Why These 3 Businesses Used Microsoft Azure To Build Apps

Why These 3 Businesses Used Microsoft Azure To Build Apps

If you’re creating an app — lets say, one that will be the secret sauce, competitive edges of your business over the next few years — you’ve got a choice to make.

What do you do? Build everything from the ground up, taking months and untold hours of development to deliver? Or, take it to the cloud, and trim that timeline down to months – or even weeks?

Obviously, not everything is so clear cut in the world of IT. But for the businesses in the following Microsoft Azure case studies, they’ve earned themselves the label of innovator, relying on the flexible, open and robust platform tools offered by Azure to build apps – and deliver something beautiful for their clients.

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Microsoft TechEd 2013: 3 important things you need to know

TechEd 2013

TechEd 2013– Microsoft’s annual conference for developers and IT professionals – was held earlier this month. For those who were not able to attend this year, presentations from the conference are available online at the TechEd page.

Our Microsoft team attended the event and wanted to share key announcements with you we feel are relevant. [Read more…]

Modern Tools For Modern Application Development








Let’s face it. It’s never been more challenging to deliver modern software that end-users want to use, wherever and whenever they want. The consumerization of IT means end-users have bigger ideas and higher expectations than ever. They’re showing up to work with their own tablets, mobile devices and laptops, and they are demanding to interact with business applications on every platform.

Through investments in development infrastructure such as Application Lifecycle Management (ALM), organizations will meet the challenge of delivering modern apps.

[Read more…]

Episode 2 Dev Tools Q&A: Why upgrade to TFS 2010?

This is the second in a video series where I had the chance to interview Adam Gallant at Microsoft. In this instalment, Adam talks to me about what he thinks are the main reasons behind upgrading to TFS 2010.


Episode 1 Dev Tools Q&A: Team Foundation Server 2010

I’ve  just arrived back to Softchoice Head Office after a quick information-gathering trip to the Microsoft Canada headquarters in Mississauga, ON. I’ve brought a bundle of answers back with me, which I’ll be unleashing over the next week in a new video series.

This Spring, Microsoft rolled out Team Foundation Server as a benefit to MSDN subscriptions – full server and CAL (everything you need to run Team Foundation Server). Since then, I’ve spent a lot of time with customers letting them know about this awesome tool they now have for FREE, and all of the reasons why they should use it (now)!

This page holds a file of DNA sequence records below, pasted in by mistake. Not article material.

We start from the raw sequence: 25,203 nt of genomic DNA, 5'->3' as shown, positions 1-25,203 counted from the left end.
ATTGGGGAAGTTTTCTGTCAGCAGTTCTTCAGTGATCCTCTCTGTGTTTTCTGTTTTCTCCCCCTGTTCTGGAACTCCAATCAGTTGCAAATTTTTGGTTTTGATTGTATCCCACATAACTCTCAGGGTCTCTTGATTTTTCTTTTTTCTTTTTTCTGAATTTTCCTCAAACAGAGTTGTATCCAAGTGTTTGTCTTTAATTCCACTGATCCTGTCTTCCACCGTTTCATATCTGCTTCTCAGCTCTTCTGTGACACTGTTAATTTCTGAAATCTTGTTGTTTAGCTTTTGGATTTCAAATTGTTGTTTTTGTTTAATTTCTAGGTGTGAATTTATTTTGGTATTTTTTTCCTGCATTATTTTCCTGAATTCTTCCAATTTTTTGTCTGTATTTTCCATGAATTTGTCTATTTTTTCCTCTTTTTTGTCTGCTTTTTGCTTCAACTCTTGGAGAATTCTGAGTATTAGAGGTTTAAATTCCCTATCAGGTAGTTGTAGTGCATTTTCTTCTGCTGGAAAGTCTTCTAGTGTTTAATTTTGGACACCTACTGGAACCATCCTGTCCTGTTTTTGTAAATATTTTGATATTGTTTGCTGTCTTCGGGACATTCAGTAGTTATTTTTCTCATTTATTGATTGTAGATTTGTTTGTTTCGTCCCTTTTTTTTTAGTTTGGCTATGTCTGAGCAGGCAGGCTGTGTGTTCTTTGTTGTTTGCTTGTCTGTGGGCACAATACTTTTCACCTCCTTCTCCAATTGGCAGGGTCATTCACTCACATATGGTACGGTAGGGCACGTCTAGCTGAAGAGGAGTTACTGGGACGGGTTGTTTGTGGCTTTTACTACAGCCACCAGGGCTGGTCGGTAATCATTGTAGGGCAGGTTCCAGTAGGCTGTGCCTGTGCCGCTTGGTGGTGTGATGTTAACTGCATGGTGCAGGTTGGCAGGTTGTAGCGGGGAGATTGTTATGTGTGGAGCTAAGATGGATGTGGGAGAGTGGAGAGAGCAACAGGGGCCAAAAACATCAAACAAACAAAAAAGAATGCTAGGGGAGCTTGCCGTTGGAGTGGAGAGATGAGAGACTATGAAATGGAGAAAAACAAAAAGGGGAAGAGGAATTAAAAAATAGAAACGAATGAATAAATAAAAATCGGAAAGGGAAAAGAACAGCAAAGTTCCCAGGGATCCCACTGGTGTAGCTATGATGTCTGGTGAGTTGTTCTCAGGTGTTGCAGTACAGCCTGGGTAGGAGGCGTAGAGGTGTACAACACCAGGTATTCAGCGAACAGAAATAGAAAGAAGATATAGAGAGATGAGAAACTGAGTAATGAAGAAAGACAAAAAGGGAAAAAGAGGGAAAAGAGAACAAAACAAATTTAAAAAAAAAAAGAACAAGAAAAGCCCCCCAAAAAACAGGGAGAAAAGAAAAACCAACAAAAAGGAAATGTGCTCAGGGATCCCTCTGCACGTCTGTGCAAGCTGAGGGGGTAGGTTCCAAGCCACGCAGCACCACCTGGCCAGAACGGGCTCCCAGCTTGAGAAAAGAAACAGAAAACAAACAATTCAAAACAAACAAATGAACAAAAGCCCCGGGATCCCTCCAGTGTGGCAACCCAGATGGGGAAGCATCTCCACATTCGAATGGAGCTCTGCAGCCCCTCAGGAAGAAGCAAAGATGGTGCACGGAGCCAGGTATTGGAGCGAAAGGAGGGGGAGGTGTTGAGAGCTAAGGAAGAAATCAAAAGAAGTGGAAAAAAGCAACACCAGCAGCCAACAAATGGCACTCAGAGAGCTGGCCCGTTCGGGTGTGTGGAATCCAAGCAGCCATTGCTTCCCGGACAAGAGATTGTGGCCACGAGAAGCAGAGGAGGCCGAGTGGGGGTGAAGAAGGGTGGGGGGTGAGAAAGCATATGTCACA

There are a few questions that pop up in almost every Team Foundation Server conversation. I took a list of them to my friend Adam Gallant at Microsoft (who happens to be Canada’s leading TFS guru) and collected his expert answers.

Here’s the first video – we cover the specific size your team should be to use TFS and we also go over the challenges of deploying. Enjoy and stay tuned for more videos over the next week.


Still to come:

  • Biggest Roadblock to getting set up with TFS?
  • Why would you move to 2010 from 2008?
  • What’s the coolest TFS functionality that few people know about?

If you have any questions, leave a comment and I will get right back to you. If you have a recommendation for another dev tools video, let me know, and I’ll see what I can do. Thanks for watching!

Microsoft licensing is actually getting easier. (At least for developers)

MS licensing can be confusingAs anyone in our industry can attest to, Microsoft licensing is very confusing.  Over the last few years working with product licensing I’ve heard from many customers about the difficulty of properly licensing their Microsoft environment.  The common theme I’ve heard is each passing year Microsoft manages to somehow make licensing more difficult and confusing.

But… there’s good news on the way. Visual Studio 2010 licensing is changing for the better (I promise).  Visual Studio 2008 was one of the harder licensing schemes to understand. [Read more…]